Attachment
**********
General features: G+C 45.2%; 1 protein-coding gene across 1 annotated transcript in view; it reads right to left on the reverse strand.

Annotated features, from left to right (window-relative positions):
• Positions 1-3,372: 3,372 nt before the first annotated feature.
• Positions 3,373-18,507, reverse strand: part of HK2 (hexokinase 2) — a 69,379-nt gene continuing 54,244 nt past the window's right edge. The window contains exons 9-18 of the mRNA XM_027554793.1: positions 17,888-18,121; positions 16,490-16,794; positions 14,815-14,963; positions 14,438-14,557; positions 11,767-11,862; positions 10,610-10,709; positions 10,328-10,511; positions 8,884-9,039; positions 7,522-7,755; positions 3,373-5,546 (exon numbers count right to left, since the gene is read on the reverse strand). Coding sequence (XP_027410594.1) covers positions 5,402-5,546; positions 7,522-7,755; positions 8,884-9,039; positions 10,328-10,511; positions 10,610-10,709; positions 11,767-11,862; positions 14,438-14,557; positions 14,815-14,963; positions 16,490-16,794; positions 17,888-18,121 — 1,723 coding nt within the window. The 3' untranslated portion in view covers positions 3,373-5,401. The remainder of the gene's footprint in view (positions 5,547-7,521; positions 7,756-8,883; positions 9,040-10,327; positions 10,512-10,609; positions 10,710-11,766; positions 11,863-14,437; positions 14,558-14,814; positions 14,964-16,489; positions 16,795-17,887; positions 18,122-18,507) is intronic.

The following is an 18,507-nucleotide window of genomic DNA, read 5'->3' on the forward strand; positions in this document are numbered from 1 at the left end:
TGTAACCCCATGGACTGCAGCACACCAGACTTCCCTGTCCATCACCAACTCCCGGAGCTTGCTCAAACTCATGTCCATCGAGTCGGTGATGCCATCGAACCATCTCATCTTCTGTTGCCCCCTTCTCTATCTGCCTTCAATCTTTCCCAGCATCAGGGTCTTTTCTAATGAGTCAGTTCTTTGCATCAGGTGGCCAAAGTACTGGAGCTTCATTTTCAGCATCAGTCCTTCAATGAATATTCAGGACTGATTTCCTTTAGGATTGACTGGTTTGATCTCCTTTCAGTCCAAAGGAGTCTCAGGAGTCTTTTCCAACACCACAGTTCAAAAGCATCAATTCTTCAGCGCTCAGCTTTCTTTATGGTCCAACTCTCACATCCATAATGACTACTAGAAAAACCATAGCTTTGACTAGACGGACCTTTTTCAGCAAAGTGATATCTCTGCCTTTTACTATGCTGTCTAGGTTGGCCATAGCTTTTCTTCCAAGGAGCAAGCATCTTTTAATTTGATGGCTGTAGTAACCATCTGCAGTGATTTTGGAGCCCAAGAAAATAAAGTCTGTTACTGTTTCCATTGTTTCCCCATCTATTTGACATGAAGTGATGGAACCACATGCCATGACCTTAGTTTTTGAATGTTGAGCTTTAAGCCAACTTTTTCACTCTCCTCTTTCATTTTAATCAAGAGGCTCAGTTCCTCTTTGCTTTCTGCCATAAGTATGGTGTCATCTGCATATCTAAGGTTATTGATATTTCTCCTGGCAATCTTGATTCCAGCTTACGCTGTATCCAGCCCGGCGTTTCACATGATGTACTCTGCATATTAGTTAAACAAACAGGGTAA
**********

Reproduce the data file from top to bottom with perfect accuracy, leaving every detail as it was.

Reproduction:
General features: G+C 45.2%; 1 protein-coding gene across 1 annotated transcript in view; it reads right to left on the reverse strand.

Annotated features, from left to right (window-relative positions):
• Positions 1-3,372: 3,372 nt before the first annotated feature.
• Positions 3,373-18,507, reverse strand: part of HK2 (hexokinase 2) — a 69,379-nt gene continuing 54,244 nt past the window's right edge. The window contains exons 9-18 of the mRNA XM_027554793.1: positions 17,888-18,121; positions 16,490-16,794; positions 14,815-14,963; positions 14,438-14,557; positions 11,767-11,862; positions 10,610-10,709; positions 10,328-10,511; positions 8,884-9,039; positions 7,522-7,755; positions 3,373-5,546 (exon numbers count right to left, since the gene is read on the reverse strand). Coding sequence (XP_027410594.1) covers positions 5,402-5,546; positions 7,522-7,755; positions 8,884-9,039; positions 10,328-10,511; positions 10,610-10,709; positions 11,767-11,862; positions 14,438-14,557; positions 14,815-14,963; positions 16,490-16,794; positions 17,888-18,121 — 1,723 coding nt within the window. The 3' untranslated portion in view covers positions 3,373-5,401. The remainder of the gene's footprint in view (positions 5,547-7,521; positions 7,756-8,883; positions 9,040-10,327; positions 10,512-10,609; positions 10,710-11,766; positions 11,863-14,437; positions 14,558-14,814; positions 14,964-16,489; positions 16,795-17,887; positions 18,122-18,507) is intronic.

The following is an 18,507-nucleotide window of genomic DNA, read 5'->3' on the forward strand; positions in this document are numbered from 1 at the left end:
TGTAACCCCATGGACTGCAGCACACCAGACTTCCCTGTCCATCACCAACTCCCGGAGCTTGCTCAAACTCATGTCCATCGAGTCGGTGATGCCATCGAACCATCTCATCTTCTGTTGCCCCCTTCTCTATCTGCCTTCAATCTTTCCCAGCATCAGGGTCTTTTCTAATGAGTCAGTTCTTTGCATCAGGTGGCCAAAGTACTGGAGCTTCATTTTCAGCATCAGTCCTTCAATGAATATTCAGGACTGATTTCCTTTAGGATTGACTGGTTTGATCTCCTTTCAGTCCAAAGGAGTCTCAGGAGTCTTTTCCAACACCACAGTTCAAAAGCATCAATTCTTCAGCGCTCAGCTTTCTTTATGGTCCAACTCTCACATCCATAATGACTACTAGAAAAACCATAGCTTTGACTAGACGGACCTTTTTCAGCAAAGTGATATCTCTGCCTTTTACTATGCTGTCTAGGTTGGCCATAGCTTTTCTTCCAAGGAGCAAGCATCTTTTAATTTGATGGCTGTAGTAACCATCTGCAGTGATTTTGGAGCCCAAGAAAATAAAGTCTGTTACTGTTTCCATTGTTTCCCCATCTATTTGACATGAAGTGATGGAACCACATGCCATGACCTTAGTTTTTGAATGTTGAGCTTTAAGCCAACTTTTTCACTCTCCTCTTTCATTTTAATCAAGAGGCTCAGTTCCTCTTTGCTTTCTGCCATAAGTATGGTGTCATCTGCATATCTAAGGTTATTGATATTTCTCCTGGCAATCTTGATTCCAGCTTACGCTGTATCCAGCCCGGCGTTTCACATGATGTACTCTGCATATTAGTTAAACAAACAGGGTAA